BIOTIC AND ABIOTIC FACTORS ASSOCIATED WITH THE COLONIZATION OF STAPHYLOCOCCUS AUREUS AND ITS SUBTYPES IN HEALTHY HUMAN SUBJECTS Open Access

Joseph, Sandeep Jose (2016)

Permanent URL: https://etd.library.emory.edu/concern/etds/nz806001q?locale=en
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Abstract

Background: Staphylococcus aureus, a human commensal and prevalent human pathogen, affects public health worldwide. It is a common asymptomatic colonizer predominantly in the nares, and also at the oral cavity and skin. Neither the role of carriage in the propagation of S. aureus infections nor the factors associated with the colonization of a particular subtype at a body site are well understood. The purpose of this study was to assess associations between demographic and life history characteristics and the profile of S. aureus subtypes identified at each body site using a metagenome-based subtyping scheme using data generated by the human microbiome project (HMP).

Materials and Methods: The metagenomic samples were collected from various body sites of healthy 18 - 40 years old adults. The exposure variables investigated in relation to the subtype profile of S. aureus in a body site were diet, breastfed, tobacco use, health insurance, history of surgery, age, BMI and ethnicity. Both binary (S. aureus +/-) and multinomial (4 outcomes: 3 subtypes of S. aureus (CC8, CC30, any other subtypes), vs. no detection of S. aureus) logistic regression were performed to identify predictors for S. aureus detection among HMP participants.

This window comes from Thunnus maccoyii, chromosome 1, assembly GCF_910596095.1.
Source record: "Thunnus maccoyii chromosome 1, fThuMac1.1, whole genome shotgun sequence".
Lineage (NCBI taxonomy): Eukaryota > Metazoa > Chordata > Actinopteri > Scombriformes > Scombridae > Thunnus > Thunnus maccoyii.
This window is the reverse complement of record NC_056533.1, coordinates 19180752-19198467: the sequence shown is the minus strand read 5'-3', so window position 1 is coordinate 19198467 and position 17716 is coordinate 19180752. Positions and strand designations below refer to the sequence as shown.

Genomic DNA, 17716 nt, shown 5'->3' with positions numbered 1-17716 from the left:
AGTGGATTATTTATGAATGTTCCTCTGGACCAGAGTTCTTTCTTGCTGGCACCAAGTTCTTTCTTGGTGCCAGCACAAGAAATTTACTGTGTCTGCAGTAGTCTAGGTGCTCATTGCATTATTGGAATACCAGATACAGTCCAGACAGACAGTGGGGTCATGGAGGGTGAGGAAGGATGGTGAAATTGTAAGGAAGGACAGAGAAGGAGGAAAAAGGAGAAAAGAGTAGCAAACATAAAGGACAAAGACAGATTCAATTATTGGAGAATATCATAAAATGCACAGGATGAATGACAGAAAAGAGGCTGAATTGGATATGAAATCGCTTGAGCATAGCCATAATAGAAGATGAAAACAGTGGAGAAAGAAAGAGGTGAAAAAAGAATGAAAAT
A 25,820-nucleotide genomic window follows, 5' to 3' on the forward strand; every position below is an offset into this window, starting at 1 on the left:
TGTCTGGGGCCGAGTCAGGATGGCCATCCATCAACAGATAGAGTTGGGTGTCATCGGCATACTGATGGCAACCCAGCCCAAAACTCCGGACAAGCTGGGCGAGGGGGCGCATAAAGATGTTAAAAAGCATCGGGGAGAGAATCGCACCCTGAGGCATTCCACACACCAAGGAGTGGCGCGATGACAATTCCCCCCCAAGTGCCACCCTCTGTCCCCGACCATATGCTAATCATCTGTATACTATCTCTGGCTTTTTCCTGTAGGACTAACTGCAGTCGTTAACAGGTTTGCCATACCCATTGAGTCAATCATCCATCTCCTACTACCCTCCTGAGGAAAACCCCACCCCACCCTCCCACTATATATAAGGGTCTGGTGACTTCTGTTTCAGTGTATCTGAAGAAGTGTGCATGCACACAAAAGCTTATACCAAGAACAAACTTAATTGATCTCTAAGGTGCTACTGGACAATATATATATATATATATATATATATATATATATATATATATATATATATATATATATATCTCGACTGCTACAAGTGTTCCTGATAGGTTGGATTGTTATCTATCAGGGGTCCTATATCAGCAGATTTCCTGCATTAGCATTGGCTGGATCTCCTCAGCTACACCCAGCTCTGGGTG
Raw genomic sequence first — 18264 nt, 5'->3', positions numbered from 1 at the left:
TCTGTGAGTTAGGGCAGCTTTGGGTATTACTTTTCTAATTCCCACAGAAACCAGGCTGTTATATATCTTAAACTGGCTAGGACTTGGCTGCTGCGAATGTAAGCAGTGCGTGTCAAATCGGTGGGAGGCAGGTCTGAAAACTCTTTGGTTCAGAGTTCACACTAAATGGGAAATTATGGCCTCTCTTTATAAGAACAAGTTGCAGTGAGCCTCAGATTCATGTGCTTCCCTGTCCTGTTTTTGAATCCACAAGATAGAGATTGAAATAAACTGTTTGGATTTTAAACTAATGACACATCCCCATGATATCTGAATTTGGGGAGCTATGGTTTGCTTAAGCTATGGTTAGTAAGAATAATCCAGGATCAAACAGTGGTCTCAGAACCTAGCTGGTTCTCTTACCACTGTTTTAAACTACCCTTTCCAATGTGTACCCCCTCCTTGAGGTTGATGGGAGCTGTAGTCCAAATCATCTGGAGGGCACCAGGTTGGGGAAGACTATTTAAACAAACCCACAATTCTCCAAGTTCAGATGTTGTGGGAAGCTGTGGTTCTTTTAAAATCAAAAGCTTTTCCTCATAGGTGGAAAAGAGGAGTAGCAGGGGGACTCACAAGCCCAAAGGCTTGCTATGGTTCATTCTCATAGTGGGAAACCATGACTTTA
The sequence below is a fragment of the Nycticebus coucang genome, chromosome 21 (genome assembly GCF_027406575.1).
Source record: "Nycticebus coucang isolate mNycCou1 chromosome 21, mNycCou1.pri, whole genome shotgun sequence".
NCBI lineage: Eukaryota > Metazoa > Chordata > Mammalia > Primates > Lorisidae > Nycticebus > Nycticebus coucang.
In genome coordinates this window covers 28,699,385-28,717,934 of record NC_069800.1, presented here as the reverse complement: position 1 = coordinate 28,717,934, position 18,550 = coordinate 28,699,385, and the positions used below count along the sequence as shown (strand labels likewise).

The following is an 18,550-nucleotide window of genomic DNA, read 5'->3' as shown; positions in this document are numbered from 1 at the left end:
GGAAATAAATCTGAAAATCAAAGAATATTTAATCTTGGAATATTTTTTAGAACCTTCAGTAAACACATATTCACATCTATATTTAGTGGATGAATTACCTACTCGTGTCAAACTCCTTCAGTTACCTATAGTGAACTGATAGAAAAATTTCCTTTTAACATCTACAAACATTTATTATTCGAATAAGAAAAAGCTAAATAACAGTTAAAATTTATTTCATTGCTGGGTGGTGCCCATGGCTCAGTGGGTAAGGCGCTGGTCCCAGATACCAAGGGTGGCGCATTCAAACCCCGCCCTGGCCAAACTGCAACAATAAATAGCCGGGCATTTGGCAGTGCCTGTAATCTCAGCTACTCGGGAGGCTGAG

Results: In the binary outcome logistic regression model, main body site (p <0.001), health insurance (OR for no health insurance=0.5 (0.2-1.0); p=0.0525) and BMI (OR for high BMI vs. normal BMI=1.7 (1.1-2.5); p=0.0276) were predictors of detection of S. aureus, whereas for the multinomial logistic regression model with 4 outcomes, only main site and BMI were significant (p<0.05) predictors of the presence of S. aureus at significance level of 0.1. Compared to subjects with normal BMI, the odds of detecting CC8 subtype tended to be higher in high BMI subjects (OR=1.4, 95% CI=0.6-3.0) while CC30 subtype detection was higher in those with low BMI (OR=1.6, 95% CI=0.6-3.8).

Conclusions: Results suggest that high BMI and health insurance are risk factors for S. aureus colonization. Larger studies with more heterogeneous subjects are needed to identify predictors of S. aureus subtype colonization in human body sites.

Table of Contents

TABLE OF CONTENTS

BACKGROUND AND LITERATURE REVIEW.........................1

INTRODUCTION............................................................6

MATERIALS AND METHODS............................................8

RESULTS.....................................................................12

DISCUSSION AND CONCLUSIONS..................................15

REFERENCES...............................................................20

TABLES.......................................................................26

FIGURES.....................................................................33

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